In general, the worse case scenario when searching through a data set is when the datum being searched for doesn’t exist. In this case, the complete data storage needs to be searched before it’s possible to conclude that the datum cannot be found. If only there was a way to eliminate the need to perform unnecessary searches when we know the data won’t be found. Fortunately, there is a data structure that allows you to do just that. This data structure is knows as a “Bloom Filter”.
Continue reading “Bloom Filters”
Since the introduction of the STL (Standard Template Library) the use of functors has been a prevalent part of writing C++. Most of the STL algorithms require the use of a functor. For example, the std::transform requires a function object that, given an input of the current value of the current position, it will return a new value what will be used to modify the current value.
Continue reading “Functional programming using bind”
In the earlier article, Lowest Common Ancestor (BST), I discussed how you can use the special ordering of a Binary Search Tree to quickly and easily identify the Lowest Common Ancestor of two nodes. Of course, not all trees are BSTs and so in this article we’ll look at a way of finding the LCA in a non-BST. Continue reading “Lowest Common Ancestor (non-BST)”
The Binary Search Tree (BST) is a tree like data structure that allows for the quick lookup of data. They work by storing inserted data in a tree like structure that uses the “divide and conquer” approach to locate data. Each node in the tree has, at most, two children. The left hand side (lhs) node will always contain a value that is less than it’s parent. The right hand side (rhs) node will always contain a value that is greater-than or equal to it’s parent.
Continue reading “Lowest Common Ancestor (BST)”
The C++11 standard introduced so called Variadic Templates. These have many uses, one of which is the ability to write functions that take any number of arguments without having to mess around with C-style non-type safe “var-args” and printf like format specifiers.
Continue reading “Variadic Functions the C++11 way”
In my previous article I discussed the difference between up-cast and down-cast and explained why down-casting is rarely a good idea (or even necessary). That said, there are a few times when down-casting is valid and so this article shows how to do so, safely, in C++.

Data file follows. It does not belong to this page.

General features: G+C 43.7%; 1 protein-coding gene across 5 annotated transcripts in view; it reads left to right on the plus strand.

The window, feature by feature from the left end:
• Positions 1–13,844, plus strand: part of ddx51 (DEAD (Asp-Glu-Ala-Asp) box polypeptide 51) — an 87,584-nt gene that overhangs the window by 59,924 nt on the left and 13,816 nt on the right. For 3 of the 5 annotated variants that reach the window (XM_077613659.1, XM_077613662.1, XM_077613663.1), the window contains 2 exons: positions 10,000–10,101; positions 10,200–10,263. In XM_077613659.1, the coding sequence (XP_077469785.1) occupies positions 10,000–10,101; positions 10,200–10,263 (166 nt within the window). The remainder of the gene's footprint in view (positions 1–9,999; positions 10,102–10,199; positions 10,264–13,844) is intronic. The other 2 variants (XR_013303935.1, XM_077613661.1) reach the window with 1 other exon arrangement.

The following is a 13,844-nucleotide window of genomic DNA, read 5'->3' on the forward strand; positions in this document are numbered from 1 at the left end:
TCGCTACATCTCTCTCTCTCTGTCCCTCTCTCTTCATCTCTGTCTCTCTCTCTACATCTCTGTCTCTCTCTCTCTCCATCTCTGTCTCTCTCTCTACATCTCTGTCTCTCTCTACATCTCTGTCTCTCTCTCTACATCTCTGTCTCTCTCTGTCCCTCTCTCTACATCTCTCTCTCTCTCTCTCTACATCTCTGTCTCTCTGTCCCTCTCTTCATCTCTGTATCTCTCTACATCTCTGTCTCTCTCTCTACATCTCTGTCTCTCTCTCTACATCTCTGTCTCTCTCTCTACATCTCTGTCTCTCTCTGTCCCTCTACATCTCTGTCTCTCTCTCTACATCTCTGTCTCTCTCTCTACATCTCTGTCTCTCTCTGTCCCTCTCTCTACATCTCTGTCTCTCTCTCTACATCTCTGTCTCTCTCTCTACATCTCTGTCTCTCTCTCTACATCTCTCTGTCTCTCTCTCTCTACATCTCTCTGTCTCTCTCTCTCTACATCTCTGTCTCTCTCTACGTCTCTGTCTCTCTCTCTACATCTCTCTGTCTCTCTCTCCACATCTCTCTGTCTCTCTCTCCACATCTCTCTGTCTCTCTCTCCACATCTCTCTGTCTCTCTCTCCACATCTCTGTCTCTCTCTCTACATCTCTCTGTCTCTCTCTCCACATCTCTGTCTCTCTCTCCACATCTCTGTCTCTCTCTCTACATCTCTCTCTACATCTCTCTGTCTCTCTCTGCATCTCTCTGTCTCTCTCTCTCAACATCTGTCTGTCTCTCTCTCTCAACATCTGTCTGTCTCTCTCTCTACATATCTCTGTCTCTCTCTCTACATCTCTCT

Continue reading “Down-casting re-visited”
One of the problems any developer will eventually have to resolve is one of latency; specifically, being able to retrieve and process data in a timely fashion. This issue can come in many guises but they generally manifest as needing to read data from a backing store that cannot deliver the high performance needed by the application. This can be a tricky problem to solve but the general method is to implement some form of caching. The remainder of this article will discuss one caching mechanism, called the LRU Cache.
Continue reading “LRU Cache Implementation”
Imaging you have a map and on that map you define a bunch of geo-locations; polygons, which are defined by their vertices as latitude and longitude co-ordinates. These geo-locations may overlap and may either be very big or very small (or in-between). The problem is to figure out, for any point on the map, which of these geo-locations bound it.
Continue reading “Geo-indexing problem”
A good friend of my asked me how to get started in meta-template programming. Of course, the first thing is to know C++ and know it well. Other than that, I think my best advise is to ensure you completely understand how the C++ template generation process works. For example, if you don’t know what SFINAE stands for you’re probably not really to start writing meta-templates (of course, that doesn’t mean you are not ready to start learning).
Continue reading “Meta Template Programming – where to start?”
Today I had the privilege of a job interview with one of the leading companies in the online streaming music space. I’d like to think the interview went well, although I was incredibly nervous and my brain decided it was going to operate in a way that suggested it was wading through treacle; but I digress. During the interview I was asked an algorithmic question and I have to admit I was initially quite flummoxed. This post is about that question. Continue reading “Set union problem”